Rapid growth of Internet and increased dangers of child abuse
Sri Lanka with a population of 21,283,913 (2011) had 2,503,194
Internet and 1,235,080 Face book users at the end of December 2011.
Surprisingly, these figures show how fast the modern technology and the
Internet have taken root and spread throughout the country. The last
decade had witnessed a rapid development and an astronomical increase in
the use of electronic and computer based communication, and sharing of
information through various media such as the Internet, mobile phones
and emailing, besides the print and the television.
There are, of course, both advantages and disadvantages in any
technological development intended to lift standards of life, but it is
not so marked as in computer and the Internet usage. There is adequate
evidence to show that the Internet is used as a medium to widen the
scope and increase the dangers of maltreatment of children by exposing
them to sexual, emotional and even physical abuse.
and paedophiles, through their networks, make use of this medium to its
utmost either to make money by making DVDs, videos and movies with
explicit sexual acts or meet their twisted and uncontrolled sexual urges
respectively. This technology has now spread globally into families,
schools and work places, making it revolutionary by any standard.
The Internet provide easy access to undesirable, offensive,
inappropriate materials and imagery to prepare innocent, unsuspecting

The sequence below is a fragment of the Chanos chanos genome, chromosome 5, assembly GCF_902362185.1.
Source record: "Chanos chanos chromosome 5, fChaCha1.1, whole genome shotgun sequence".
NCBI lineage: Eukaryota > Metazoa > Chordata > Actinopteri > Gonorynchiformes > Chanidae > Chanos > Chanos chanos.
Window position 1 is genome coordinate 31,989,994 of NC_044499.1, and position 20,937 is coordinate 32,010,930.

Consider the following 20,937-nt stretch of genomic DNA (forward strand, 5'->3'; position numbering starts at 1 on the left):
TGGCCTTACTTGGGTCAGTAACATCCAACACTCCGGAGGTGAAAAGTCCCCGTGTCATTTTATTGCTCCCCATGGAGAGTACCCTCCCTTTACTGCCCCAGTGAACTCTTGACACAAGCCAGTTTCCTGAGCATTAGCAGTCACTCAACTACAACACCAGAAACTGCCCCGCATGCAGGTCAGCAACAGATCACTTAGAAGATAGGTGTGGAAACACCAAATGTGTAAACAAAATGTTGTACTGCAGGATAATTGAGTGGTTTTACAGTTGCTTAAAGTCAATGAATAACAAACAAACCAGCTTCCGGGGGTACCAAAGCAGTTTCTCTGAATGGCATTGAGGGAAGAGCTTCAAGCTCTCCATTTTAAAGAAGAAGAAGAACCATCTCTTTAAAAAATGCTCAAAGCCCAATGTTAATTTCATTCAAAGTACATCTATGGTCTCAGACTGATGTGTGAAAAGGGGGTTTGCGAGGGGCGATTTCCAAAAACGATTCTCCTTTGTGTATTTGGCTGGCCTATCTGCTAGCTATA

children to become easy prey to schemers who try to seduce, sexually
excite and drag them into their nets.
It is possible for the offenders to remain anonymous and make access
relatively easy under cover of false identities, making the child
believe that he/she is talking to another child, a trusted peer, a
friend or a caring parent figure and arrange a place to meet in reality
via chat rooms that have sprung like mushroom, and mobile phones now
It is not uncommon for sex offenders to target children who may have
experienced maltreatment previously in one way or another; emotionally
unstable children; kids who are crying out for love and care; those
unable to have friendly relationships with their peers, friends or
relatives; who have low self-esteem; those from broken or single-parent
families; who have respect, regard and love for caring adults; and those
who will give into rewards such as money, play materials and computer
Children do not normally disclose or report these solicitous
conversations or actions to their parents, teachers and relatives
through fear that they will lose those gifts and rewards offered to them
under cover of pretended love and care.
There is, no doubt, that the use of the Internet has tremendously
benefitted and supported children by facilitating social contacts,
making them improve their numeracy and literacy skills to become better
students. On the balance, the bad influences caused by the misuse of the
Internet, nevertheless, outweigh the benefits they have gained.
Studies have also shown that extended usage of the Internet, though
not particularly involved in pornography, may affect the health of those
who sit in front of computers and laptops for long periods and that they